Days of Thanksgiving


November 23, 2022
by Editors Also by this Author


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Days of Thanksgiving were frequently declared in colonial and early America. We asked our contributors for their favorite proclamation of Thanksgiving between 1765 and 1805?

Jane Hampton Cook

The Stamp Act caused conflict at Thanksgiving dinner tables in Massachusetts in 1765. Newlyweds John and Abigail Adams dined with her father, William Smith, a minister who alternated the pulpit with Rev. Ebenezer Gay. “Went to Weymouth with my wife. Dined at Father Smith’s. Heard much of the uneasiness among the people of Hingham, at a sermon preached by Mr. Gay, on the Day of Thanksgiving, from a text in James,” John Adams recorded in his diary on December 28, 1765. Strongly advocating submission to the Stamp Act, Reverend Gay believed the weapons of the church were prayers and tears, not protests. The Smith and Adams families believed that “Mr. Gay would do very well for a (stamp) distributor, and they believed he had the stamps in his house.” In contrast, Reverend Smith had preached a different Thanksgiving sermon supporting civil disobedience, which the people had admired very much. “ The tenor of it was to recommend honor, reward, and obedience to good rulers; and a spirited opposition to bad ones, interspersed with a good deal of animated declamation upon liberty and the times.”

Shawn David McGhee

The Thanksgiving proclamation that stands out to me is Jonathan Mayhew’s sermon, The Snare Broken, a Thanksgiving-Discourse, Preached at the Desire of the West Church, in Boston (Boston: Richard and Samuel Draper, Edes and Gill, 1766). Delivered after Parliament repealed the Stamp Act in March 1766 (and shortly before he died at forty-six), Mayhew offered a stern warning to Parliament about encroaching upon American liberty. He legitimized Whig resistance to the Stamp Act with the doctrine of “Self-Preservation,” the natural desire for political communities to survive at all costs. He then offered praise to the British system while describing the rest of humanity as “ groaning in vain under the sceptre of a merciless despotism.” Toward the end of his life, John Adams credited Mayhew with bringing about “the commencement of the Revolution.”

Taylor Stoermer

I find Virginia’s June 1, 1774 “Day of Fasting, Humiliation, and Prayer” of considerable interest, mainly because of the political cynicism and calculation that inspired Jefferson, Henry, and the Lees (none of whom were remotely religious) to craft it. According to Jefferson, they “cooked up a resolution” by mining John Rushworth’s Historical Collections—a Parliamentarian-centric documentary history of the English Civil War—as a playbook for popular actions to destabilize the British monarchy. Taking the language directly from a similar action of the House of Commons in the 1640s, Jefferson knew that none of his colleagues in the House of Burgesses would support the use of religion for purely political ends if he or one of his allies introduced it, so he enlisted someone known for his piety—Robert Carter Nicholas—to give it legitimacy and ensure its adoption. John Randolph, a constitutional loyalist, saw it for what it was, drawing on the Book of Isaiah and its treatment of the proper observance of fasting, prayer, and humiliation for pointed criticism of the measure. John’s son, Edmund Randolph, later recalled it as an underhanded act disguised to “appease offended heaven” but registered by Jefferson and Henry “in the cabinet of the politician as an allowable trick of political warfare.”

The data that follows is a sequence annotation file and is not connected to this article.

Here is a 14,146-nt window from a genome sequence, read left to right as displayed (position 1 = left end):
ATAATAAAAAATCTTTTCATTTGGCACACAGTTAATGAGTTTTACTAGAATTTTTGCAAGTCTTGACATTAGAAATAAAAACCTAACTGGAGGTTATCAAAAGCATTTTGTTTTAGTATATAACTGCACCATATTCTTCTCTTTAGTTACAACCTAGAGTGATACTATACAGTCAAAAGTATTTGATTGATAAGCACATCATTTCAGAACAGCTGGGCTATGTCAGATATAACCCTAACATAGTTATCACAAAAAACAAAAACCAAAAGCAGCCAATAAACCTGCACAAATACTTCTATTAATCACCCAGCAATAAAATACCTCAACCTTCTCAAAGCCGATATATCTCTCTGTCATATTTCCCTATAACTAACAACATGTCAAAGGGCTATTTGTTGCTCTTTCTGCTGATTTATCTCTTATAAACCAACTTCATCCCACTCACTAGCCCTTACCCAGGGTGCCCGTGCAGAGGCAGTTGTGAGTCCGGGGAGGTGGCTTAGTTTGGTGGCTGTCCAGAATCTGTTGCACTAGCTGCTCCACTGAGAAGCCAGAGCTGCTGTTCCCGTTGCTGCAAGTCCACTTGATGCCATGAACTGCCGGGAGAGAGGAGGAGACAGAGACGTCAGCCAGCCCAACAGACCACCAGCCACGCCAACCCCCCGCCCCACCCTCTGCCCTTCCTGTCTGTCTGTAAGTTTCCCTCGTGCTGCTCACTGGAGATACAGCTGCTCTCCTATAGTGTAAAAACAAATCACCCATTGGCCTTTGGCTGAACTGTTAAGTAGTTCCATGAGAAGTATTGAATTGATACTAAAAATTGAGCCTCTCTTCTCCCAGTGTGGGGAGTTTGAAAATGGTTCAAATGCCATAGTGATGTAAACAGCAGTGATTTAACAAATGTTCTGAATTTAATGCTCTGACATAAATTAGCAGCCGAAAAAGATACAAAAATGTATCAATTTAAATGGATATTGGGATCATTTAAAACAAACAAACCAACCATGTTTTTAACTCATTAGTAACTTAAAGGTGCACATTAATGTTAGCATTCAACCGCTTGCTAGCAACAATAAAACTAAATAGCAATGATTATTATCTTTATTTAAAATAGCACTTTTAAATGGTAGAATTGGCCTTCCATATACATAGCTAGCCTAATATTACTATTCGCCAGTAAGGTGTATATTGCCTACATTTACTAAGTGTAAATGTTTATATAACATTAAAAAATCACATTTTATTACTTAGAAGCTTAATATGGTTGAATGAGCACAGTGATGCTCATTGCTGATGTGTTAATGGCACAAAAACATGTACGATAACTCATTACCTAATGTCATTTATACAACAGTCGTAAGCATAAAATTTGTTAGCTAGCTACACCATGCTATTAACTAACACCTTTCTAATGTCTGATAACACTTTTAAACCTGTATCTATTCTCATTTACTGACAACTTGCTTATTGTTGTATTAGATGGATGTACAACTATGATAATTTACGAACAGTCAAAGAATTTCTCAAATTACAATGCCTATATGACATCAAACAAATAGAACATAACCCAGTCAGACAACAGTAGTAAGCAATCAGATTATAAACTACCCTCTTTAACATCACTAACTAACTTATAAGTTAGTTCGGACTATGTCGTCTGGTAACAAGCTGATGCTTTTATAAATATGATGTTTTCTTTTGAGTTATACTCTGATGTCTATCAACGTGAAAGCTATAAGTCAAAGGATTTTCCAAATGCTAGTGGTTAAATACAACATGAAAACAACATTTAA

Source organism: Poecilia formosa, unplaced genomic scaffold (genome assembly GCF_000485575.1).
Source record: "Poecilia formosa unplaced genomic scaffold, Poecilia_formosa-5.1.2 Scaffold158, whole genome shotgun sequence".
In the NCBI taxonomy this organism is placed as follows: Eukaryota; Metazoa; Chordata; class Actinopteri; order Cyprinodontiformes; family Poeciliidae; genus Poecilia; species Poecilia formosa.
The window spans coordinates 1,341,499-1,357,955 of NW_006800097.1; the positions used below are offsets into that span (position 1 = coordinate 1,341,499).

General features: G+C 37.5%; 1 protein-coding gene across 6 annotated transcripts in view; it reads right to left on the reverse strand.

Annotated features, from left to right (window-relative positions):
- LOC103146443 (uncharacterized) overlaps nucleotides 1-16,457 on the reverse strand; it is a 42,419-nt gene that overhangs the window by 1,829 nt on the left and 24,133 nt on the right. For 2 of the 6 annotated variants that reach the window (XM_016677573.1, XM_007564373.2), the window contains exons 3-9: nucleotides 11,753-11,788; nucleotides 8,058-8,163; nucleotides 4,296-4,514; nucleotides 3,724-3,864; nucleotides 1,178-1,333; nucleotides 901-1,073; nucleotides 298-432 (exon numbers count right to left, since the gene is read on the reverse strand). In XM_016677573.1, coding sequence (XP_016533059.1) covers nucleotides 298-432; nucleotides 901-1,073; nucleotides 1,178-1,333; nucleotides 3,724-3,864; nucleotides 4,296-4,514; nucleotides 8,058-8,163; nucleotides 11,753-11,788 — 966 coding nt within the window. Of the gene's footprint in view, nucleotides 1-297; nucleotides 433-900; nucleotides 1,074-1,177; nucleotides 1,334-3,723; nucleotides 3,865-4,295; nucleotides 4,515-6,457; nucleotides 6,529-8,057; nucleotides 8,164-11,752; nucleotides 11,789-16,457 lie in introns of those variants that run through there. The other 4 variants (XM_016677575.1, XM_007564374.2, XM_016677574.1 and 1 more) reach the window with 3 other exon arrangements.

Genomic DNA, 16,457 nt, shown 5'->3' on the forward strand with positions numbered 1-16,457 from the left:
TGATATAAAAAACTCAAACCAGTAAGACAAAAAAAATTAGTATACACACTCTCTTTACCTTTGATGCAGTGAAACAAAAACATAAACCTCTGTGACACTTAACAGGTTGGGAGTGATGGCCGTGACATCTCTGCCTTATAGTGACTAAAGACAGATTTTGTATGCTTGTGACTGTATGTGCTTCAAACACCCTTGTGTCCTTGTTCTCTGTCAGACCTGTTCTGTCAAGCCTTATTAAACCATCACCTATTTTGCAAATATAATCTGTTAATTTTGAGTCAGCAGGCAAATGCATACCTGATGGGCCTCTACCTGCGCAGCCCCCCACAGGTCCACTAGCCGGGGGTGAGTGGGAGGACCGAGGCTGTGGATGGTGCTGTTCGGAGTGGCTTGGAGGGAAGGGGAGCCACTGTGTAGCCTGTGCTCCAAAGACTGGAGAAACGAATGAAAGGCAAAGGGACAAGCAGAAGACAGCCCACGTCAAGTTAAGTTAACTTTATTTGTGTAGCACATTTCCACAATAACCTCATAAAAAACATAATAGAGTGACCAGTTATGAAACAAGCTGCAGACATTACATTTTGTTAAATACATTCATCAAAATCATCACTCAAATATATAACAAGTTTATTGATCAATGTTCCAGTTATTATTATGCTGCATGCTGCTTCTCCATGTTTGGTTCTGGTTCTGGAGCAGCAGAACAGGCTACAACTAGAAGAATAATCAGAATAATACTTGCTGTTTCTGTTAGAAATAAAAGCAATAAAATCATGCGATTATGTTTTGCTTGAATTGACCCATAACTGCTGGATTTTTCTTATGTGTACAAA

Eric Sterner

I have always had a soft spot for the November 1, 1777 Thanksgiving Proclamation by the Continental Congress. Despite the victory at Saratoga, the year had not gone well for the American cause. Washington’s defeat at Brandywine had driven the Continental Congress to York, Pennsylvania. Additional defeats followed at Germantown and the Delaware River forts. George Washington was mere weeks away from going into winter quarters at Valley Forge while the frontier was under siege by British-supposed Native Americans. Yet, the Congress found reason to thank the “Providence of Almighty God” for the “innumerable Bounties of his common Providence,” before it offered appreciation for progress in the war. The 1777 proclamation is always a good reminder to count the year’s blessings even in unhappy times. (Also chosen by James M. Deitch and Nancy K. Loane)

Timothy C. Hemmis

A few weeks after the Patriot victories in the Hudson River Valley, the Continental Congress issued its first proclamation of thanksgiving to be on December 18, 1777. Unlike the modern Thanksgiving there was no gluttonous feasting on turkey and a multitude of pies. Instead, December 18 was national day of prayer and giving thanks to the Creator. Congress recommended that no labor or recreation to take place as it was a solemn holy day. To a modern American, this type of proclamation seems very foreign because today such declarations are more symbolic than spiritual. (Also chosen by Joseph Lee Boyle)

Geoff Smock

It has to be Washington’s original Proclamation in 1789. It had all of Washington’s directness and dignity, and it was issued at a time when the United States had reason to be thankful for both their independence and for navigating the shoal waters of the Confederacy years and arriving successfully at ratification of the new Constitution. Like most of what Washington did as president, no one who came after was able to do it better than he. (Also chosen by Nancy Bradeen Spannaus, Jeff Dacus, and Keith Muchowski)

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